Yannick Desranleau

Yannick Desranleau is a multidisciplinary visual artist based in Montreal. Since 2002, he has worked collaboratively with Chloe Lum. Their work focuses on the lifespan of material; how material stresses cause fading, scuffing, peeling, crumpling or crushing, and, how these reactions can be said to animate the materials. The duo is equally interested in collaboration, with each other, other artists, and their materials, as both subject matter and research interest. These interests in collaboration and materiality inform their practice in installation, sculpture, photography, dance, print and video wherein objects perform via their decay; to be re-used and re-deployed wearing the traces of past use.

Chloë Lum & Yannick Desranleau have participated in many group exhibitions throughout Canada, the United States, and in Europe, including the University of Texas, Austin (2015); the Center for Books and Paper Arts, Columbia College, Chicago (2015); the Musée d’art contemporain de Montréal (2011); the Kunsthalle Wien, Vienna (2010); the BALTIC Centre for Contemporary Art, Gateshead, England (2009); and at Whitechapel Project Space, London (2007). Their recent solo exhibitions include Khiele Gallery, St. Cloud State University, Minnesota (2016); the Confederation Centre Art Gallery, Charlottetown (2014); YYZ Artists’ Outlet, Toronto (2013); and Blackwood Gallery, University of Toronto (2012). Their performances have been presented at the Darling Foundry (2015), and as part of the OFFTA festival (2016). They where founding members of the avant-rock band AIDS Wolf, and until recently, collaborated under the name Seripop. Yannick Desranleau holds an MFA in sculpture from Concordia University. Their work is collected by the Victoria and Albert Museum, the Musée d’art contemporain de Montréal, and by the Montreal Museum of Fine Art.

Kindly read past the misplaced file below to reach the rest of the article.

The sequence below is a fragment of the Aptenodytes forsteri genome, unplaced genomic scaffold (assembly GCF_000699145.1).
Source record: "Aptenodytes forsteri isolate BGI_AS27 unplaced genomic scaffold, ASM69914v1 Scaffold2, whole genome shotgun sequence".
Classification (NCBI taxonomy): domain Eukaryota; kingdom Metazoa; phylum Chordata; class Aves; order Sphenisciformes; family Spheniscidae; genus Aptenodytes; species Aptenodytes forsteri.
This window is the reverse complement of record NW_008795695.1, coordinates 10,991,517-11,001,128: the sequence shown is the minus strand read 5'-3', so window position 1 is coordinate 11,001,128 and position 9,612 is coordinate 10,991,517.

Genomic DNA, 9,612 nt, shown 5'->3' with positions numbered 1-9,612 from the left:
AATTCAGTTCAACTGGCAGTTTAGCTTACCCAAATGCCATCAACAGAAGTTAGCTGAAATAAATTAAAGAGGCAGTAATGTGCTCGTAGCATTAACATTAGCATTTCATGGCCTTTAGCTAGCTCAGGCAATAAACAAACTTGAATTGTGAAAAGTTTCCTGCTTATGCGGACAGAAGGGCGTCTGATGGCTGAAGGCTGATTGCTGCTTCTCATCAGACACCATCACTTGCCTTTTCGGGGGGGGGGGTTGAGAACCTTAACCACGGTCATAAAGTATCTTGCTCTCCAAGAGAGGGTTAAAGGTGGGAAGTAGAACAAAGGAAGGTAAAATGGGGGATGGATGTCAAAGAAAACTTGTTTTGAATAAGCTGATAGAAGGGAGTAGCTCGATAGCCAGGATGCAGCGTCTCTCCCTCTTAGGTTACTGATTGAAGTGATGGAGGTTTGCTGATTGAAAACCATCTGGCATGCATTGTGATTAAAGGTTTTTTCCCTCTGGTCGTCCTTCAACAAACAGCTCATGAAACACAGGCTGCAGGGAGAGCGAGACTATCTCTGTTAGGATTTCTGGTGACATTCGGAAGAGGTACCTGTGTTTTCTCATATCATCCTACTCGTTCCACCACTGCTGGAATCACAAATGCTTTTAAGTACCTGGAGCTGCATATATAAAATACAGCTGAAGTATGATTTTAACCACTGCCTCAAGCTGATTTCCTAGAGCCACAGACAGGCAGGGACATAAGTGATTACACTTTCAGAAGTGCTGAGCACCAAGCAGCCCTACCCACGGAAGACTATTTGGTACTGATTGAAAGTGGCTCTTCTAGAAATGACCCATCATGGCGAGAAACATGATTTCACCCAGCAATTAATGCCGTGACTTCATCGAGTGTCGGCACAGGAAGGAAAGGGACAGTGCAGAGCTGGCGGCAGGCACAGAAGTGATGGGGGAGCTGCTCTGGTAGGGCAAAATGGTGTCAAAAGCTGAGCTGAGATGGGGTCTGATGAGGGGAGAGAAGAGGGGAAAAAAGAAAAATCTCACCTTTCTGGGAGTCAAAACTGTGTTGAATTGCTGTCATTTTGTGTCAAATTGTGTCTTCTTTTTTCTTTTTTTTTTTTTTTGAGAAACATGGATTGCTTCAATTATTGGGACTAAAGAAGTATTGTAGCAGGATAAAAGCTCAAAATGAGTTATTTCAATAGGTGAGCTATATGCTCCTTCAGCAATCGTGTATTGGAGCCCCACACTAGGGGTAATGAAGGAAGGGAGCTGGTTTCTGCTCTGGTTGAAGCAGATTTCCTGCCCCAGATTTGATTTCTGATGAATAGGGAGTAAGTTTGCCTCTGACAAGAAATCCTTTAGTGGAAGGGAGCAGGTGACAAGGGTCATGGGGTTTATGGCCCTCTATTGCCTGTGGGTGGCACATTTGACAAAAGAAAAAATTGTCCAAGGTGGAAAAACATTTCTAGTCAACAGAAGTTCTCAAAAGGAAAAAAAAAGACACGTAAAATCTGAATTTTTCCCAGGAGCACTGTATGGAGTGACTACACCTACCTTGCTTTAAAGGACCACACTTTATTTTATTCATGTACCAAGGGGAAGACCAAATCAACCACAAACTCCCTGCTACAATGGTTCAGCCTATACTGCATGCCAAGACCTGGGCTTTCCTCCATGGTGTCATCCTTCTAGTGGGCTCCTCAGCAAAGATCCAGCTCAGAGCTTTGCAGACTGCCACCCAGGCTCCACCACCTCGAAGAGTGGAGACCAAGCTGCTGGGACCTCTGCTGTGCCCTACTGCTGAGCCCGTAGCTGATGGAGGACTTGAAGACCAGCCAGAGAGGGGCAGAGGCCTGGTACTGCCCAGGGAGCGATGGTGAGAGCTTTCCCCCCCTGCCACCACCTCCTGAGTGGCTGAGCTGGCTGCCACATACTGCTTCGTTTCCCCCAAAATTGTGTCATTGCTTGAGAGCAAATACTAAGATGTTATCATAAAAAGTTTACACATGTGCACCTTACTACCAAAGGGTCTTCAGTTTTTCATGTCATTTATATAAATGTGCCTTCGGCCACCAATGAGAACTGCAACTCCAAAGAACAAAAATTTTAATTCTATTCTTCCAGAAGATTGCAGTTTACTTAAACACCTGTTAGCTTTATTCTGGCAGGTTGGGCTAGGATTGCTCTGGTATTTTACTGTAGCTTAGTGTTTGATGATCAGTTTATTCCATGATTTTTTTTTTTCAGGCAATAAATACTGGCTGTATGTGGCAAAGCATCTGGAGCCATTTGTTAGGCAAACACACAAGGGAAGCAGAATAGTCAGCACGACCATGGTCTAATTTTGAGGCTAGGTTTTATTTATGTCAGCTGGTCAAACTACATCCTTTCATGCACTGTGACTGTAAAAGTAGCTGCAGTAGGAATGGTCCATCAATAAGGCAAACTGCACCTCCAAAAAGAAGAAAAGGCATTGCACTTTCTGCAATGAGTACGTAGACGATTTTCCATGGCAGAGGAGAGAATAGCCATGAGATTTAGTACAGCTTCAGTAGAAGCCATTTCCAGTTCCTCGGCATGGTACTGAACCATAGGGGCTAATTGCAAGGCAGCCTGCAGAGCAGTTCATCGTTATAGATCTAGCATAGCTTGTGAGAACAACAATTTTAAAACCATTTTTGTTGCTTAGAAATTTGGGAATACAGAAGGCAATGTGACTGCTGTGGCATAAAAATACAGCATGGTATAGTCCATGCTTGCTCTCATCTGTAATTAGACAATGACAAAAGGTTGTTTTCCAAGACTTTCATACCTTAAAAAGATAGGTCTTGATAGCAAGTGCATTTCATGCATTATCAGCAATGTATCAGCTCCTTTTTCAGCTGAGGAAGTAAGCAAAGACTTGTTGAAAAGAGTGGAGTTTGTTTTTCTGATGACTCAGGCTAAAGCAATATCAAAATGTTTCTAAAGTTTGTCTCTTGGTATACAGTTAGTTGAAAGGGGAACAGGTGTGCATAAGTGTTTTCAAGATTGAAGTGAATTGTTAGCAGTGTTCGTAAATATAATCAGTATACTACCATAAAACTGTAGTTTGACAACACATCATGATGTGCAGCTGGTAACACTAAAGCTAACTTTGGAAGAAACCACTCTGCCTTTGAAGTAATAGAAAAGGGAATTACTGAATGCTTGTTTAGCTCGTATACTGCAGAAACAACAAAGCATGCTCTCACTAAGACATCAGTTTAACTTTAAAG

eventRE: THE STIFFNESS THAT WE COULD NOT OVERCOME THROUGH PRIES AND TRIES, inkjet on polyester film, wood, paint, rugs, rubber, polyurethane foam, steel, chains, 312 x 670 x 254 cm, 2015